Electric stove vs. cast iron
I always used my much loved cast iron pans until I moved to a Florida condo. Gas stove cooking was the only way I knew. Can I use cast iron on electric? It just doesn't seem like you could control the heat as well. Ready to take your advise.
I thought cast iron reacted rather slowly to heat changes anyway? Maybe not. Dunno. An electric burner (whether it's coil element or flat top or whatever) is going to react more slowly to turning the heat down (or up, but down is probably the one that causes more issues). It is something you'll have to adjust to with all your cookware, cast iron or otherwise. We have some enameled cast iron we use on our electric stove sometimes, but I can't say we use it for anything that's sensitive to those heat changes.
When something needs to go lower in heat and clearly will react badly to being left on a burner that is still very hot, you either move it away from the heat for a moment while the burner cools, or, if you have room, move it to a new burner set to the lower heat level. Be prepared to spend some time getting used to it, but once you get used to it you should be able to do anything you need on the electric stove.
I use cast iron on my electric but as the first responder said - it wouldn't do for anything that requires quick reaction to heat changes. But the same issue equally applies to using cast iron on gas even though the gas responds instantly the cast iron does not. I have also used it frequently on a gas cooker. You will need a small adjustment to account for the slower response of an electric coil but ultimately the cast iron is going to hold heat anyway and you probably won't be using it for any application where it is important to use quick changes in heat.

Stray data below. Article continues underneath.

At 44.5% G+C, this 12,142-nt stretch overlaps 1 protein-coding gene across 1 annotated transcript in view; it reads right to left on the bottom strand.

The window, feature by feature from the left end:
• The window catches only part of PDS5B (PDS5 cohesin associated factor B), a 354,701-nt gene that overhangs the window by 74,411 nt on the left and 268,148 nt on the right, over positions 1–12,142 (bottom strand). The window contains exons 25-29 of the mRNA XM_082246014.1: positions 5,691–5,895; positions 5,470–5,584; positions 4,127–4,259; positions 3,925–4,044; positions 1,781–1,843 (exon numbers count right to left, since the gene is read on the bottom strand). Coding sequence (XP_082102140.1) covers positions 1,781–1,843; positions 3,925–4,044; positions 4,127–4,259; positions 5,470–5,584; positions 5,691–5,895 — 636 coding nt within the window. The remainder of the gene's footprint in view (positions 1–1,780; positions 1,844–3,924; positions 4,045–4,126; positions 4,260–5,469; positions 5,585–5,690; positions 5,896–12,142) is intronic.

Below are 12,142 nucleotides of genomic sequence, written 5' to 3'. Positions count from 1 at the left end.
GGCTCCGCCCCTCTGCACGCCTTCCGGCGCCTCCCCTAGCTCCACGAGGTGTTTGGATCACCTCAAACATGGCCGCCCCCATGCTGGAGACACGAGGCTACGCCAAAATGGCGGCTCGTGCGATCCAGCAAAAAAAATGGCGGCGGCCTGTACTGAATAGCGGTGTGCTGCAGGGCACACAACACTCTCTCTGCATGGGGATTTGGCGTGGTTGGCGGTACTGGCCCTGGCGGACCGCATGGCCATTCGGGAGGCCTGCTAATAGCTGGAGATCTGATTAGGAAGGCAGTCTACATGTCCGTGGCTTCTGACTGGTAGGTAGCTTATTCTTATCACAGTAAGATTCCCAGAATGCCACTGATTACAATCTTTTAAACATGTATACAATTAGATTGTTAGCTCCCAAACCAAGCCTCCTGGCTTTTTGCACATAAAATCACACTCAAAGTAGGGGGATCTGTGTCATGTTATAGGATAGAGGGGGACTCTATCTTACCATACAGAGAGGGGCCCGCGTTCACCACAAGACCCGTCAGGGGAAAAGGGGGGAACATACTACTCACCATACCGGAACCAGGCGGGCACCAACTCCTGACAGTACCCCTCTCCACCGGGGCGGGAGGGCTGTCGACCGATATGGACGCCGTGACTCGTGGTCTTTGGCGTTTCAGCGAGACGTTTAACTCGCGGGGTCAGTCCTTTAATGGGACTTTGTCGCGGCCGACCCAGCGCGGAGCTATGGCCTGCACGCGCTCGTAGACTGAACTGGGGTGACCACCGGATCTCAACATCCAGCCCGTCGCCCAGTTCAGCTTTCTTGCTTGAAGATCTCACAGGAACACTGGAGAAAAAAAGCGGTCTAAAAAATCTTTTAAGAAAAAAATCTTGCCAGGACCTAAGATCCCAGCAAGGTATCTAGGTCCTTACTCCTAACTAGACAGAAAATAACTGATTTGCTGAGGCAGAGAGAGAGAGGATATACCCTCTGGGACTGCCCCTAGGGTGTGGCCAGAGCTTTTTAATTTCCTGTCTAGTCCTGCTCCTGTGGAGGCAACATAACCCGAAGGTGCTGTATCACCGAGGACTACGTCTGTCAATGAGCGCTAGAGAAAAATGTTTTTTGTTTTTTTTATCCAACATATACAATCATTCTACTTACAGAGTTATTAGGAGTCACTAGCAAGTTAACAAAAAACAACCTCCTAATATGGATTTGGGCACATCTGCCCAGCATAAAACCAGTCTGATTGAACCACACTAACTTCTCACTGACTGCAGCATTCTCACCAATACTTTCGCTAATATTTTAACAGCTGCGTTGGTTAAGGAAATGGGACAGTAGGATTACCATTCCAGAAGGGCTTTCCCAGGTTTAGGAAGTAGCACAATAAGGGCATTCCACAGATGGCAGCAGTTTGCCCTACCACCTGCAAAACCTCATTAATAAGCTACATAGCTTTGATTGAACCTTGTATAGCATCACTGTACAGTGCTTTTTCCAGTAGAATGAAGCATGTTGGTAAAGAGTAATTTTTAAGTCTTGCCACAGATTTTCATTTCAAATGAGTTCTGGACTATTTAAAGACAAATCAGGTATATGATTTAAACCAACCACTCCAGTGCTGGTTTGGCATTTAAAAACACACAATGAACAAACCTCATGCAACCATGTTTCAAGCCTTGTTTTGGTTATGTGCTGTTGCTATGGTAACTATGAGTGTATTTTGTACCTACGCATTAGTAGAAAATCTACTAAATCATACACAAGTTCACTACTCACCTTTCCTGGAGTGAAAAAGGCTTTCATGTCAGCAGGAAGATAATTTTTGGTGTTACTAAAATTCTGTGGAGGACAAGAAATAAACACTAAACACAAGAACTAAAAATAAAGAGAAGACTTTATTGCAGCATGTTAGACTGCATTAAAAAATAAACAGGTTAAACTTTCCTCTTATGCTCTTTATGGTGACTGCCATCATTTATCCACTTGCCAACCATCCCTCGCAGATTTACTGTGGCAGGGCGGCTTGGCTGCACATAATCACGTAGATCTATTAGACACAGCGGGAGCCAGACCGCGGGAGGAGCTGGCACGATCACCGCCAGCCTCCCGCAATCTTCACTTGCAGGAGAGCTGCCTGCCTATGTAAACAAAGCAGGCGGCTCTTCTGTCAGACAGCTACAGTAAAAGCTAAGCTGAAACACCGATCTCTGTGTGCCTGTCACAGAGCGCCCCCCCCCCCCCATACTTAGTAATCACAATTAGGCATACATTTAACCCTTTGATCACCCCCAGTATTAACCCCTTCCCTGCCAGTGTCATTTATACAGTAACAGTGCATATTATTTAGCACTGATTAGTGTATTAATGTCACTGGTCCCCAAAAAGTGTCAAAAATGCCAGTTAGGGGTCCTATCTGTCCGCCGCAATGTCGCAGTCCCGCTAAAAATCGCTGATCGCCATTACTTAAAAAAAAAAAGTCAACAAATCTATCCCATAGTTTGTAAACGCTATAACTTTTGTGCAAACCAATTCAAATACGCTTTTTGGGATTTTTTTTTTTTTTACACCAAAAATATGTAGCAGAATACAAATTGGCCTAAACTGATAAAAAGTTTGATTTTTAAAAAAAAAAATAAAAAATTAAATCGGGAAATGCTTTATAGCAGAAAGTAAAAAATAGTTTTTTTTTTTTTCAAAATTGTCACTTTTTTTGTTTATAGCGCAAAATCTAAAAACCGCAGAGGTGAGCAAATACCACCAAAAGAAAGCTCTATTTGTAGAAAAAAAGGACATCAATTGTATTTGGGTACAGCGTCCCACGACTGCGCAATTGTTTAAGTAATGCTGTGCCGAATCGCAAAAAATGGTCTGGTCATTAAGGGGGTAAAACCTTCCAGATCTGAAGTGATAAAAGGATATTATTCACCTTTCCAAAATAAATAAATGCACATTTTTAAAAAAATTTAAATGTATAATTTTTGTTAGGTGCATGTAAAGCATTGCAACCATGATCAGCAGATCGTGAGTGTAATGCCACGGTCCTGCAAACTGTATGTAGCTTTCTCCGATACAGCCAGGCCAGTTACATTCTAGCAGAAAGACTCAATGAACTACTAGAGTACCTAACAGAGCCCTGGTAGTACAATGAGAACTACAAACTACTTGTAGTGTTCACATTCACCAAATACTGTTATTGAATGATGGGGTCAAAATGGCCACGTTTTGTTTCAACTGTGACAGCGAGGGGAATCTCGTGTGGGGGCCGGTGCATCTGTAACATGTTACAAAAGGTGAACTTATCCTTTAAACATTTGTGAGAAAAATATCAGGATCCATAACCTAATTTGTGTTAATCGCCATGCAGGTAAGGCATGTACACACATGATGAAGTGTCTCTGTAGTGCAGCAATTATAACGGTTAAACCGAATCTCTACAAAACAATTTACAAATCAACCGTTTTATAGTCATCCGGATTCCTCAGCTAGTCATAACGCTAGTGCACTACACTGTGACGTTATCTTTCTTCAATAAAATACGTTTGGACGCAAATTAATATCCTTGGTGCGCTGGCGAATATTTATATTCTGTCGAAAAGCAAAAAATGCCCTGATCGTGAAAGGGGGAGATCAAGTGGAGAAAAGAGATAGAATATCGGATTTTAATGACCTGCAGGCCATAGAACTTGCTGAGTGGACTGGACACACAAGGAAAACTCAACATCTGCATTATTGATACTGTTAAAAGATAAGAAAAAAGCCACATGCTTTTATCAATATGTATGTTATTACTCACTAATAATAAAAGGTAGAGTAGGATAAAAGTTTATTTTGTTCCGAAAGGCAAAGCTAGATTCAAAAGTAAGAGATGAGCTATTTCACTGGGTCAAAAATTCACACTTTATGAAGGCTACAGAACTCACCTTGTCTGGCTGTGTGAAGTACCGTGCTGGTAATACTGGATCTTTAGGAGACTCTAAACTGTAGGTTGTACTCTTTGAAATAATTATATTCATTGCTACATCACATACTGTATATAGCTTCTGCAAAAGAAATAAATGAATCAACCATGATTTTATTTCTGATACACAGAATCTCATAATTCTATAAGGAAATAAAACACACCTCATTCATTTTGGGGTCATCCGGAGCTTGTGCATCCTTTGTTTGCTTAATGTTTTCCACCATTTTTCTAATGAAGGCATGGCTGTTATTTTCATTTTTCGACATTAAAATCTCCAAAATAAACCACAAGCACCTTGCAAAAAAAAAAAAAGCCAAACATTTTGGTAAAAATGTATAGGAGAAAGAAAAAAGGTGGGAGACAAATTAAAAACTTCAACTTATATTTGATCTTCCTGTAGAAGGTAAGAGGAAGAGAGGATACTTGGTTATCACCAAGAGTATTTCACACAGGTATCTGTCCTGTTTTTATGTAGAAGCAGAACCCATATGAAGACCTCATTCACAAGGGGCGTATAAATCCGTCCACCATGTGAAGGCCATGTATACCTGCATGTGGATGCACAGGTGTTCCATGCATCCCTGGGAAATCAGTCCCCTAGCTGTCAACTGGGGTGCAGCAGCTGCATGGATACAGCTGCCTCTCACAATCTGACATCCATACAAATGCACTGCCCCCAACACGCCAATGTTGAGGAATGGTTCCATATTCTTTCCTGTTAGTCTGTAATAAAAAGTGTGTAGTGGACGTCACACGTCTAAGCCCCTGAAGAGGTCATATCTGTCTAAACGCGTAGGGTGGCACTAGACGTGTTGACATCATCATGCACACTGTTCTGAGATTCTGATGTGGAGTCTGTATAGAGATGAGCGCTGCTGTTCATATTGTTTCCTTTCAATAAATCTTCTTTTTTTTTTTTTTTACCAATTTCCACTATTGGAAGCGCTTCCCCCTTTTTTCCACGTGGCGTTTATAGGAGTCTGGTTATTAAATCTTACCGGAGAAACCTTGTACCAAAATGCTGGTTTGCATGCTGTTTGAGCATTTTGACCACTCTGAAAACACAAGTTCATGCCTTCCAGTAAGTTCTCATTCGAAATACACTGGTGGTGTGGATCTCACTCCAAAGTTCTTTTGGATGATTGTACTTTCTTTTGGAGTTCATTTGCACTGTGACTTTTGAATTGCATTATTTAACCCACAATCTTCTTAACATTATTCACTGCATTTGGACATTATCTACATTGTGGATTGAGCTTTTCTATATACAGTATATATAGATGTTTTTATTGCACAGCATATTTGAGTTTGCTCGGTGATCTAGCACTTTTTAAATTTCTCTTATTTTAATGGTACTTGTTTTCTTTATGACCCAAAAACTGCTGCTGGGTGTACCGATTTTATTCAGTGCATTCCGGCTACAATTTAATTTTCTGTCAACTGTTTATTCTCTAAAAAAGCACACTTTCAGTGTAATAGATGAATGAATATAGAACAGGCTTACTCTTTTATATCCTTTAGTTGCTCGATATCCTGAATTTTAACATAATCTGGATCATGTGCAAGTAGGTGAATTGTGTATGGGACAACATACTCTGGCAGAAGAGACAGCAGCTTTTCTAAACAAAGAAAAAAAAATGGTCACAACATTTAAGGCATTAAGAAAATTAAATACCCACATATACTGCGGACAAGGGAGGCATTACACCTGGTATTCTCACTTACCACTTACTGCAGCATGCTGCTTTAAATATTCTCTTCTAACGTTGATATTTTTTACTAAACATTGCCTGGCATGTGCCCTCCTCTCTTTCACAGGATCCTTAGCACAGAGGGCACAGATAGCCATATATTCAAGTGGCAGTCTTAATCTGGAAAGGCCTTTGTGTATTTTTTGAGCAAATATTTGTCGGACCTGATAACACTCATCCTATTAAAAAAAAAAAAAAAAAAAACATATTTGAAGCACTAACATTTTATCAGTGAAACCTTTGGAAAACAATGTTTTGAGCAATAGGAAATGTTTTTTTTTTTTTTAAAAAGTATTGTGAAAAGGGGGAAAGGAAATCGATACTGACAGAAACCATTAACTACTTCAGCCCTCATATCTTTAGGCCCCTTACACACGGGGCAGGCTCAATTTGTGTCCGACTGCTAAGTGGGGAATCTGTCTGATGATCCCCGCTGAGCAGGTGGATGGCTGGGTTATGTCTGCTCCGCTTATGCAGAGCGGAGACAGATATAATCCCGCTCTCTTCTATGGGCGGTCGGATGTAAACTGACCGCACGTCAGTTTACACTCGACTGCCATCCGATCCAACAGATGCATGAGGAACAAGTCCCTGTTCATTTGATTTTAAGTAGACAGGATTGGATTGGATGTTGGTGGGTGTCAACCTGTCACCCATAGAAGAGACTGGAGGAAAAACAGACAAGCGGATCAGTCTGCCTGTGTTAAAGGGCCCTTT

JOJOGIRL, cast iron -- generally -- is like an ocean liner that gains speed slowly, garners great momentum, then turns with a wide radius. When there is a source of HEAT under a cast iron pot or pan, it does not make a lot of difference whether the source is an electric resistive burner or a gas flame: the momentum is the same. The underside of the pot is heated, and it takes a while for the heat to be conducted through the thickness of the pot to the inside where the food is. But, overall, cast iron will work just as well on an electric resistive burner as on gas -- so long as you take overshoot into account just as you had to do with gas. That is, when heating up the pot, you turn the burner down before you get all the way to the desired temperature, because, like an ocean liner turning slowly, you have to prepare in advance.
When the source of energy is not heat but induction -- which operates on an electrical circuit, but transfers the energy to the pot in the form of magnetism rather than in the form of heat, the mechanics change a bit. The inside of a cast iron pot starts to heat up at the same time as the outside; the slowness of cast iron as a conductor of heat is not a factor in that case. If you have the option of substituting an (electric) induction cooking surface for a resistive electric heat cooking surface, you will discover that cast iron can be more responsive on electric -- if the electric is induction -- than it is on gas.